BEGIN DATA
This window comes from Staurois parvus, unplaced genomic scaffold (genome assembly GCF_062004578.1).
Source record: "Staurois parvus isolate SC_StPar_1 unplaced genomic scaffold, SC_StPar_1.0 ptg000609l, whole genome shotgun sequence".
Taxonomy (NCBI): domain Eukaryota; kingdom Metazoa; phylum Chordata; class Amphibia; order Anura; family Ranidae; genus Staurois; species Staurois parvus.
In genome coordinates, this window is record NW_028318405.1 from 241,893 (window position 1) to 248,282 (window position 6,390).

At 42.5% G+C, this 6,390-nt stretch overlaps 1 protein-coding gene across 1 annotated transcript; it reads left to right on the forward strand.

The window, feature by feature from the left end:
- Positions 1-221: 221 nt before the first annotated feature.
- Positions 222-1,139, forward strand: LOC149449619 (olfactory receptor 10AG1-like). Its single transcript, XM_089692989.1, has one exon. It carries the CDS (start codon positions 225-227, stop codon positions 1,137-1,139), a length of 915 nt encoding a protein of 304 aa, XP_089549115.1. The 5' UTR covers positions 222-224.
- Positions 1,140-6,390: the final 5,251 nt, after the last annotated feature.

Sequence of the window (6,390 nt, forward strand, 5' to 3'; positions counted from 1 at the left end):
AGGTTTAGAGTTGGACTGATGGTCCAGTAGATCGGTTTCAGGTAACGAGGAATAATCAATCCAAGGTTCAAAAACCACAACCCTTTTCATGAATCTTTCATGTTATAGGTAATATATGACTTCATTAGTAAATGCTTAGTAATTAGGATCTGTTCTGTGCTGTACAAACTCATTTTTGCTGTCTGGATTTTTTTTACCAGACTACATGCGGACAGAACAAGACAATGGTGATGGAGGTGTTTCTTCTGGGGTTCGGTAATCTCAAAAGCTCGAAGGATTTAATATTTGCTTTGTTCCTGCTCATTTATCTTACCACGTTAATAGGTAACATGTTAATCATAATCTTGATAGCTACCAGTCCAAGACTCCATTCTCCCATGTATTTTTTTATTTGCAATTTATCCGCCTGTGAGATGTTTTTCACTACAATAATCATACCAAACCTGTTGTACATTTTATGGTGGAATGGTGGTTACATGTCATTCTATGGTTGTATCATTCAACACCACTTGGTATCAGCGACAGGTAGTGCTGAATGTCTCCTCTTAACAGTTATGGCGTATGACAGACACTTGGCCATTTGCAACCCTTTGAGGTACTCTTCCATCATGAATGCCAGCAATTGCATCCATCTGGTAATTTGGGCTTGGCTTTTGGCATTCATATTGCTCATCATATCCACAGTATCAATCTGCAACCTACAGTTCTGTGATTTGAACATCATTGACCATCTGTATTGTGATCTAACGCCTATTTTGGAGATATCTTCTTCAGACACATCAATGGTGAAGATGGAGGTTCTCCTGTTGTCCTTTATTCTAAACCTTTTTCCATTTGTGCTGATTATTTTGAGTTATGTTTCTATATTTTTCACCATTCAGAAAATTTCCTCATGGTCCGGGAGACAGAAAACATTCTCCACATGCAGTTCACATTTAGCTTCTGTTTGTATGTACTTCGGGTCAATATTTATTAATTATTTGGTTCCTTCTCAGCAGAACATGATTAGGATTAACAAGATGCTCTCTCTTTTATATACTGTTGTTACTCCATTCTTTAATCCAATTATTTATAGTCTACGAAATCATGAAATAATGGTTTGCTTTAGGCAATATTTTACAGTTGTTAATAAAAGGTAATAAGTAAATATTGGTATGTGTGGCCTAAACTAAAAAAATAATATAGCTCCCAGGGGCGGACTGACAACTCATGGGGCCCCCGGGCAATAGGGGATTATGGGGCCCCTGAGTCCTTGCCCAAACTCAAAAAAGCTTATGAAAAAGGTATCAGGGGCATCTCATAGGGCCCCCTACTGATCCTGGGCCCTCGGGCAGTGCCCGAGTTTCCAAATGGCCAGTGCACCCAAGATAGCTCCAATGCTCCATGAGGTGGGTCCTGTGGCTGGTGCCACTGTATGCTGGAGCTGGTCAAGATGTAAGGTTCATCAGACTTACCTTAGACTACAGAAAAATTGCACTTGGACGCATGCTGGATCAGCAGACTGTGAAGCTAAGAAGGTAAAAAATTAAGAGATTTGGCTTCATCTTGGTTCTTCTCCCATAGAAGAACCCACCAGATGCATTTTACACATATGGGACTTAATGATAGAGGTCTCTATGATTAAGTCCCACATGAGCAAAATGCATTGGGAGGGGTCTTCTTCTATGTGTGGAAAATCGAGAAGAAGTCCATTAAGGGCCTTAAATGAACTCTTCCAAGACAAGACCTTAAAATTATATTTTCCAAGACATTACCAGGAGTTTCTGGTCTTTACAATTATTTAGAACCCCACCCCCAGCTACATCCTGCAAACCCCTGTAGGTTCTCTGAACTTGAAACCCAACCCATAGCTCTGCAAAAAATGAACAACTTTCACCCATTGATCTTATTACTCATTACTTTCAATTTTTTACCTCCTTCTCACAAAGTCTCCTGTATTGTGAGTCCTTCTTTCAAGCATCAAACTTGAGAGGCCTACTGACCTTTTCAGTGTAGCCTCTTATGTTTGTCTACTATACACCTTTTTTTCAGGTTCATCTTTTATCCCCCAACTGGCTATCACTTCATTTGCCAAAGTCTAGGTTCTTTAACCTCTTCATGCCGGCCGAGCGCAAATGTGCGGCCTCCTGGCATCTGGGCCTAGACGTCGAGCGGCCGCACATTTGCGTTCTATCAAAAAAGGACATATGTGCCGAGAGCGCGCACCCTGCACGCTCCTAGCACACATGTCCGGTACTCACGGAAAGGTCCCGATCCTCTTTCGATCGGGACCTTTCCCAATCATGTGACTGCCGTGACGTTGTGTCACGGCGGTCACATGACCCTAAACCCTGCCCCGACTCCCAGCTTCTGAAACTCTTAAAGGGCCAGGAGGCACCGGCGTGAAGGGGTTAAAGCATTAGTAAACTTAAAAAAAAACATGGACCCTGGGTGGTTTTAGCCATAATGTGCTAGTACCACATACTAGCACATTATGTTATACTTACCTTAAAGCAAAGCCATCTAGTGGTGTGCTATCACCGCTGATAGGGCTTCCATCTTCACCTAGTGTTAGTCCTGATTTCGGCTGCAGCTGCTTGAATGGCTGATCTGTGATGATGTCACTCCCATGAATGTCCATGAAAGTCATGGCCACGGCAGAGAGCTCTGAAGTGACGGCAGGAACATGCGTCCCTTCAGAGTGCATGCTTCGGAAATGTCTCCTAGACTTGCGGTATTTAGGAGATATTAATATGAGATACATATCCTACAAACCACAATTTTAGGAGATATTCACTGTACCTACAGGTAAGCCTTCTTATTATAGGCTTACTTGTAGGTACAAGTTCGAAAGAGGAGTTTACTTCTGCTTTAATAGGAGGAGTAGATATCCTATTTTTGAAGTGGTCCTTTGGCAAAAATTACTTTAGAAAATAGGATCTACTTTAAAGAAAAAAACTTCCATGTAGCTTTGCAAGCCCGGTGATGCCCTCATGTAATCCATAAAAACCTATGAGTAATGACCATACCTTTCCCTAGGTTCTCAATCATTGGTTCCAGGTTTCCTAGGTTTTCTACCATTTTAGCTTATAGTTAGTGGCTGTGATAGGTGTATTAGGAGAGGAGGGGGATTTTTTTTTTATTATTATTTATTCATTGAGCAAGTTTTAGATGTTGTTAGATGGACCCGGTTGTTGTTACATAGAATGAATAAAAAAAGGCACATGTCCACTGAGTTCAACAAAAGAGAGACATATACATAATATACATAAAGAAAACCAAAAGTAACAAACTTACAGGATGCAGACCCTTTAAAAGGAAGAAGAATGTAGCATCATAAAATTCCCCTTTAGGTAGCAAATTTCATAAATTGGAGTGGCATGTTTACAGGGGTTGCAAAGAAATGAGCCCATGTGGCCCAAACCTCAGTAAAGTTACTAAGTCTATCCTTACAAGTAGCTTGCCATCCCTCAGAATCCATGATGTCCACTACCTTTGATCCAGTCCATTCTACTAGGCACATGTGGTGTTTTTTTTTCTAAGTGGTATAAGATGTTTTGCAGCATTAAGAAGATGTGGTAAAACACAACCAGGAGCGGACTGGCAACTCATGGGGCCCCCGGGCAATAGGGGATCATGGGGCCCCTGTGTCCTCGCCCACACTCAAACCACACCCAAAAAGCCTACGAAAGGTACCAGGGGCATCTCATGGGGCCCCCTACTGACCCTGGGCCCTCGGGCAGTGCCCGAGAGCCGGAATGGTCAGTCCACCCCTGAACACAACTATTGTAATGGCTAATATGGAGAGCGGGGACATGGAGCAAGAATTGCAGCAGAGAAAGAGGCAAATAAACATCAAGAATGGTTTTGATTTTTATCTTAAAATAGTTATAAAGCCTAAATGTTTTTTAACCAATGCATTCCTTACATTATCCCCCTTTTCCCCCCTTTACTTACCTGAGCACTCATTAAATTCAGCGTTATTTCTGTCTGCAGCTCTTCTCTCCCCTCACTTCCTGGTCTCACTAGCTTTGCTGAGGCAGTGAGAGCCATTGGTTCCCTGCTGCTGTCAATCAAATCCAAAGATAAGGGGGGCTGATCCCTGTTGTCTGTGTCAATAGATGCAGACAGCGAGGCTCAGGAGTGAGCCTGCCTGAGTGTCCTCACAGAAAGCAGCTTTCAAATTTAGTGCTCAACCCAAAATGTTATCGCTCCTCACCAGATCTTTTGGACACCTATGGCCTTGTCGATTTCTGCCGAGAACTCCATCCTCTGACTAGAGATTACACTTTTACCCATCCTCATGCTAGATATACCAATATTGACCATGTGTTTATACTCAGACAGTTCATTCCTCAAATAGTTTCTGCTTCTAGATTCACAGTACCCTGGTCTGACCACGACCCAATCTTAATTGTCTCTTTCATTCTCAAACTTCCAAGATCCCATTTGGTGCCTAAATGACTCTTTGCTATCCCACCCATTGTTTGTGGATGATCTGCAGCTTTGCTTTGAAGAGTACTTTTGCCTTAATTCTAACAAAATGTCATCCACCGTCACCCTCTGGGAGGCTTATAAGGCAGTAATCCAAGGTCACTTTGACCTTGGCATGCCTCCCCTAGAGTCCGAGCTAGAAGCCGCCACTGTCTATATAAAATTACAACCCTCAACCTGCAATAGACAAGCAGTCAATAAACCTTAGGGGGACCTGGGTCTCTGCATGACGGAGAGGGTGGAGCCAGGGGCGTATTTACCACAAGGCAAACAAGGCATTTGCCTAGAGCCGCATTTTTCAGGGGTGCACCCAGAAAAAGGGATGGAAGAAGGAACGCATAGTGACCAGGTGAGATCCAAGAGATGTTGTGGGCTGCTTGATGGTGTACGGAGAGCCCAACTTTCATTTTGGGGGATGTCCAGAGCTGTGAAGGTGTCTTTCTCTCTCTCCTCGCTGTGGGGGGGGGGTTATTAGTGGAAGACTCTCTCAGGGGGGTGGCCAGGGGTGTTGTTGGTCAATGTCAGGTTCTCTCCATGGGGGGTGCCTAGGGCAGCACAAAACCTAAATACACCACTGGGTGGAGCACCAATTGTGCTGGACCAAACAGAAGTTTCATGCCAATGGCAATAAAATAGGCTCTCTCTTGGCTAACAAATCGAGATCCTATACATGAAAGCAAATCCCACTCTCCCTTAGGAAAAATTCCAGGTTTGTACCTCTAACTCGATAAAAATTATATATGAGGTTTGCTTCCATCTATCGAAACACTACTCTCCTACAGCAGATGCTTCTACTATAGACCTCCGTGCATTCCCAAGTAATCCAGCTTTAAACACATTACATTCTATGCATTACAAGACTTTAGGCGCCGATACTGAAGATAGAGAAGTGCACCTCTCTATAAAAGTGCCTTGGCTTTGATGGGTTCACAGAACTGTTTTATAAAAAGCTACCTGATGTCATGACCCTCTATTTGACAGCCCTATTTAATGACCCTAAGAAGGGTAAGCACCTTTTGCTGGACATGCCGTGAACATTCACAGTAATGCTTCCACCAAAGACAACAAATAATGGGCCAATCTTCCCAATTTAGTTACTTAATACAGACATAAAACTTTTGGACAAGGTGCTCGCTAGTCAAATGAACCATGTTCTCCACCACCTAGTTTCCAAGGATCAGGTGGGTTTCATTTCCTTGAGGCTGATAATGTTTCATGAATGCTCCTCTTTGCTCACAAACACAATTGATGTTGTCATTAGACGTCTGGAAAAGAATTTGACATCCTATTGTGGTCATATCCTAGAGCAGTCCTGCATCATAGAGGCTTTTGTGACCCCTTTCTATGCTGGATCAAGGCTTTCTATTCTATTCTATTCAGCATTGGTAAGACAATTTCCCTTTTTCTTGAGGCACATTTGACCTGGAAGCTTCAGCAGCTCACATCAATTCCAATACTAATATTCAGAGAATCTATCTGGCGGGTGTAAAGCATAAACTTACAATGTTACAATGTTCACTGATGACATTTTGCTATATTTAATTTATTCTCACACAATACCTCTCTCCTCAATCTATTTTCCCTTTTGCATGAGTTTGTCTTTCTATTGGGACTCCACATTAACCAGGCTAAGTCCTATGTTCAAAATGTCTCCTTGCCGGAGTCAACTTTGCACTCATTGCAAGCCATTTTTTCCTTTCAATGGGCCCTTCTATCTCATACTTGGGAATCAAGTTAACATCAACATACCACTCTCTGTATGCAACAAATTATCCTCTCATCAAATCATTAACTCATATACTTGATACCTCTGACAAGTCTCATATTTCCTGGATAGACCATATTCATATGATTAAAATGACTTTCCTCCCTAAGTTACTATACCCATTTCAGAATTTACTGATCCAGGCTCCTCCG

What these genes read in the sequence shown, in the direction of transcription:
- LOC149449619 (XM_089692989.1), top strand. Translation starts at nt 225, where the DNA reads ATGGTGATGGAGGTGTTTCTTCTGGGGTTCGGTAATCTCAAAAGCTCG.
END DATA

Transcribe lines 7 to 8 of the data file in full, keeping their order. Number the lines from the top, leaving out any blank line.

- Positions 1-221: 221 nt before the first annotated feature.
- Positions 222-1,139, forward strand: LOC149449619 (olfactory receptor 10AG1-like). Its single transcript, XM_089692989.1, has one exon. It carries the CDS (start codon positions 225-227, stop codon positions 1,137-1,139), a length of 915 nt encoding a protein of 304 aa, XP_089549115.1. The 5' UTR covers positions 222-224.